Let's take a break from my amateur cooking stories and appreciate a photo my friend promnesiac took of a recent meal at Loving Hut in San Francisco Centre Mall.  I think I've blogged about this place more than any other single topic.  Well, it's no mystery why.  It's always mildly bizarre, and always heavily delicious.  Shown in the foreground is a Rainbow Salad.  In the distance, a Garden Vermicelli.  To the right, a vegan Thai iced tea.  Everywhere, deliciousness.

Professionally designed.
Great.  Back to amateur cooking.  In fact, back to Appetite for Destruction.  By far my favorite dish from the book thus far is the combination of Broiled Blackened Tofu and Jerk Asparagus. My tofu didn't turn out very black, but its coating sure did.  I had to slap two wailing smoke detectors off my ceiling like an angry bear slapping wailing smoke detectors off his hibernation cave ceiling.  You know, like in the fairy tale.  Anyway, I made one significant and accidental modification to the tofu: I added a minced habanero to the coating.  It's significant, because it's hot (though not as hot as I expected; I guess burning it burns off its burn).  It's accidental because I meant to add it to the jerk sauce.  The good news is that it worked, and I would do it again.  The tofu was very tasty, remarkably so for 100 calories a serving.  The asparagus, on the other hand was amazing.  It was so, so good.  Just look at it!  How many calories a serving? 40.  That can't be legal, either by human social standards or by universal laws of physics standards.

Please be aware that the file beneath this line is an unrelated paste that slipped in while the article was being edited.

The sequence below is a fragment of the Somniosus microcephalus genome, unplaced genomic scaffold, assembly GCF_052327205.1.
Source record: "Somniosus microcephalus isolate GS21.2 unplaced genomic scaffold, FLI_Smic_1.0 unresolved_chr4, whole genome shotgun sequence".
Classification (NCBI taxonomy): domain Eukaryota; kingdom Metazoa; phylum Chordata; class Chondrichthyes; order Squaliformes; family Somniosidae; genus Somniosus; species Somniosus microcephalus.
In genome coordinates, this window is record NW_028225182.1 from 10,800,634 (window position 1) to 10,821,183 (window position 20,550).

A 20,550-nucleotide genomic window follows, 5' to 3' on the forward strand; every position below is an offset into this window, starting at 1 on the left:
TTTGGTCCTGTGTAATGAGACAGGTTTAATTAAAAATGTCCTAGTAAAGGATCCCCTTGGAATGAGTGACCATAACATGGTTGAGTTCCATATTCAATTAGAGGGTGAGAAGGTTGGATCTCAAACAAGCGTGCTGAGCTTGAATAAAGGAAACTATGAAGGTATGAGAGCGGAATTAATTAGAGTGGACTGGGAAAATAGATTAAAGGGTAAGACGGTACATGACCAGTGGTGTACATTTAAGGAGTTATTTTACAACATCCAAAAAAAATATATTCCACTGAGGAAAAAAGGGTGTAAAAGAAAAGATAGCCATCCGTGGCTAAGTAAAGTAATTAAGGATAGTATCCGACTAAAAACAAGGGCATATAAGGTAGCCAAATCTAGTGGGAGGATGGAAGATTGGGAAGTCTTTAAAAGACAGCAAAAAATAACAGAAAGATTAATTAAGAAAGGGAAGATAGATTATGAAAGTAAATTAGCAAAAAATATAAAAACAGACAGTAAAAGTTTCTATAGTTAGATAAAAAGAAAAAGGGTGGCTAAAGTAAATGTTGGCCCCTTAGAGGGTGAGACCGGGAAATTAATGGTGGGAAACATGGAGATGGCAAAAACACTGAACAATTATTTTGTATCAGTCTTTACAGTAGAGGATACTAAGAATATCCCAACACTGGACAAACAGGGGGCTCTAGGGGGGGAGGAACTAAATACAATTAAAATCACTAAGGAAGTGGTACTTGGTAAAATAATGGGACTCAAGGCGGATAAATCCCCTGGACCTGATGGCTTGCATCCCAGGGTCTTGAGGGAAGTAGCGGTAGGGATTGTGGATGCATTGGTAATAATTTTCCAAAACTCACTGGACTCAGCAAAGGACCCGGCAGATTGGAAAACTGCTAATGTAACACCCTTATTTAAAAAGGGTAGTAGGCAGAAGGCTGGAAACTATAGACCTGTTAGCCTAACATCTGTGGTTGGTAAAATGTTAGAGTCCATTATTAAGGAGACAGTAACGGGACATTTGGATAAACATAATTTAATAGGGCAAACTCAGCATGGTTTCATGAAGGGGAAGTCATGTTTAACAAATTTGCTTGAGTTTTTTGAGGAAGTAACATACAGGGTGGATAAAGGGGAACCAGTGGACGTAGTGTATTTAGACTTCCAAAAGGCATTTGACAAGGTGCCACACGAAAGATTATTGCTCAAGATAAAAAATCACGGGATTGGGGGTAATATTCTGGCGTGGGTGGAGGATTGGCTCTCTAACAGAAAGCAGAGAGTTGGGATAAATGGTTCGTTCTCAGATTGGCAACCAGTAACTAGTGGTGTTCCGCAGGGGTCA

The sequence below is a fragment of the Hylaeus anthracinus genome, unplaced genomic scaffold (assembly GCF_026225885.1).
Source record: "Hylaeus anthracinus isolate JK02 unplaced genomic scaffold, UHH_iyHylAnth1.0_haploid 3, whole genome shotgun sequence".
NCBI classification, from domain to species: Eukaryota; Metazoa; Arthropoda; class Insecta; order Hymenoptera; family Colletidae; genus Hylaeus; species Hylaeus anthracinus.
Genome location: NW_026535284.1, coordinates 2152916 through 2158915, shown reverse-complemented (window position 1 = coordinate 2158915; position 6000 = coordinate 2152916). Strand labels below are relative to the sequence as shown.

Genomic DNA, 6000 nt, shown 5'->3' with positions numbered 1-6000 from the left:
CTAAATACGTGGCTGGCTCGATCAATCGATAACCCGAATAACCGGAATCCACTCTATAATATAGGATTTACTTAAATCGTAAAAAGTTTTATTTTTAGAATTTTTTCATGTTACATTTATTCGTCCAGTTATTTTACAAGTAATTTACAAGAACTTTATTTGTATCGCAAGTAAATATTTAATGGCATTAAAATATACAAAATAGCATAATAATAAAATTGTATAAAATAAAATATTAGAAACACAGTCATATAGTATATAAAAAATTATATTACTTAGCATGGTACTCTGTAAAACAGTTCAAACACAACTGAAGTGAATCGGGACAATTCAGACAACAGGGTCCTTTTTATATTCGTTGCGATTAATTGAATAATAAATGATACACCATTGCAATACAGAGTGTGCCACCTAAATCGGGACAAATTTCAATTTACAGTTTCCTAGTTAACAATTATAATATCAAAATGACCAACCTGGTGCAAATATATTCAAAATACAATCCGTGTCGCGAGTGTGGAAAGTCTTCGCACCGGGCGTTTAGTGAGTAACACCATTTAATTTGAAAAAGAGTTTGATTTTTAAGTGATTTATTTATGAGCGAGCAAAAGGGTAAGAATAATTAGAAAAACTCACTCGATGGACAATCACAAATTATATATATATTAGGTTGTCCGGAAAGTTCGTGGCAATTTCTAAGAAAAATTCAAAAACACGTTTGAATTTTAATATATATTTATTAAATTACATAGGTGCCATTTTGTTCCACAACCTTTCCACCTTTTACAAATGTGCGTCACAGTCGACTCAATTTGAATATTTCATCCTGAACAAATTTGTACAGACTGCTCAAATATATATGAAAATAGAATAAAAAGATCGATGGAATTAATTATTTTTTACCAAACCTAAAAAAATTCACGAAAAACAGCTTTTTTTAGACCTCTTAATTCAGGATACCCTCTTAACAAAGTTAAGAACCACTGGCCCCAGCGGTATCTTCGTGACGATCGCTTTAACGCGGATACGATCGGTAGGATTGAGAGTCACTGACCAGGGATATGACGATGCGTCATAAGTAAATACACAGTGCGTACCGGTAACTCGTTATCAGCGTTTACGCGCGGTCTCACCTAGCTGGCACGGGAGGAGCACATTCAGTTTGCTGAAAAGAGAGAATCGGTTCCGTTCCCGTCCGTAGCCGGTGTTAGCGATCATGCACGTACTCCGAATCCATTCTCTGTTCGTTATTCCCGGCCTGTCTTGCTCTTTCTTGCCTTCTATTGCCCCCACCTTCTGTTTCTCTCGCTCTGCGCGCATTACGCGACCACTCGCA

Lazily improvised.
Now let us contrast that delicious, creative dish with my own boring, uninspired what-I-usually-prepare dish here: grilled tofu and steamed asparagus.  Edible, sure.  Low-calorie, too. But look at the apologetic color of the asparagus. Sauteing it would clearly have been a better way to go. The saving component of this dish is the Caulipots from Appetite For Reduction, weighing in at 169 calories per serving.  I've made that side about 5 times already.  It's the only sane way to eat large quantities of cauliflower.